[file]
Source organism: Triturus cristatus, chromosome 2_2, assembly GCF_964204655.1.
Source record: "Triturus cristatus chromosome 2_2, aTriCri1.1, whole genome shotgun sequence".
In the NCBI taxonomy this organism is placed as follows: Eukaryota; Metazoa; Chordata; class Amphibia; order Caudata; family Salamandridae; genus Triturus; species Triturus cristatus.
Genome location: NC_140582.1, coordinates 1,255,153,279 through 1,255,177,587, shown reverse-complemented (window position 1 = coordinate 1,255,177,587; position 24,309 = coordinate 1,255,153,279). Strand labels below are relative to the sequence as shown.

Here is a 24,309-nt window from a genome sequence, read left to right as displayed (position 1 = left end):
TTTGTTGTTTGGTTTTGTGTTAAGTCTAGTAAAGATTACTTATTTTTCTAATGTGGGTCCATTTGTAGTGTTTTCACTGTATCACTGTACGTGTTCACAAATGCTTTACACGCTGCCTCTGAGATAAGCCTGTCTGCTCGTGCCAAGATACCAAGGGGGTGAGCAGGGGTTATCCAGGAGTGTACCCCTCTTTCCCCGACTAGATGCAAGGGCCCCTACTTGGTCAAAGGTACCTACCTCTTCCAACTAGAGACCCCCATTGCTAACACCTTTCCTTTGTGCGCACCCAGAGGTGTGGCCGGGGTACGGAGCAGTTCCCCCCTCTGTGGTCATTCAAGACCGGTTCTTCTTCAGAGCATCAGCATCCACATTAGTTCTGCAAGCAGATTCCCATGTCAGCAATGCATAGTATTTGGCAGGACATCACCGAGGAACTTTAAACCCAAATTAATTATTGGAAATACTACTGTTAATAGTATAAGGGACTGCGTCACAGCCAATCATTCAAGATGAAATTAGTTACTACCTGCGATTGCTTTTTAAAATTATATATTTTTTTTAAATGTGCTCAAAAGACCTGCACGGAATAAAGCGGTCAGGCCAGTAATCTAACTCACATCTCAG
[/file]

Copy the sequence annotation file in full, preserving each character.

Source organism: Triturus cristatus, chromosome 2_2, assembly GCF_964204655.1.
Source record: "Triturus cristatus chromosome 2_2, aTriCri1.1, whole genome shotgun sequence".
In the NCBI taxonomy this organism is placed as follows: Eukaryota; Metazoa; Chordata; class Amphibia; order Caudata; family Salamandridae; genus Triturus; species Triturus cristatus.
Genome location: NC_140582.1, coordinates 1,255,153,279 through 1,255,177,587, shown reverse-complemented (window position 1 = coordinate 1,255,177,587; position 24,309 = coordinate 1,255,153,279). Strand labels below are relative to the sequence as shown.

Here is a 24,309-nt window from a genome sequence, read left to right as displayed (position 1 = left end):
TTTGTTGTTTGGTTTTGTGTTAAGTCTAGTAAAGATTACTTATTTTTCTAATGTGGGTCCATTTGTAGTGTTTTCACTGTATCACTGTACGTGTTCACAAATGCTTTACACGCTGCCTCTGAGATAAGCCTGTCTGCTCGTGCCAAGATACCAAGGGGGTGAGCAGGGGTTATCCAGGAGTGTACCCCTCTTTCCCCGACTAGATGCAAGGGCCCCTACTTGGTCAAAGGTACCTACCTCTTCCAACTAGAGACCCCCATTGCTAACACCTTTCCTTTGTGCGCACCCAGAGGTGTGGCCGGGGTACGGAGCAGTTCCCCCCTCTGTGGTCATTCAAGACCGGTTCTTCTTCAGAGCATCAGCATCCACATTAGTTCTGCAAGCAGATTCCCATGTCAGCAATGCATAGTATTTGGCAGGACATCACCGAGGAACTTTAAACCCAAATTAATTATTGGAAATACTACTGTTAATAGTATAAGGGACTGCGTCACAGCCAATCATTCAAGATGAAATTAGTTACTACCTGCGATTGCTTTTTAAAATTATATATTTTTTTTAAATGTGCTCAAAAGACCTGCACGGAATAAAGCGGTCAGGCCAGTAATCTAACTCACATCTCAG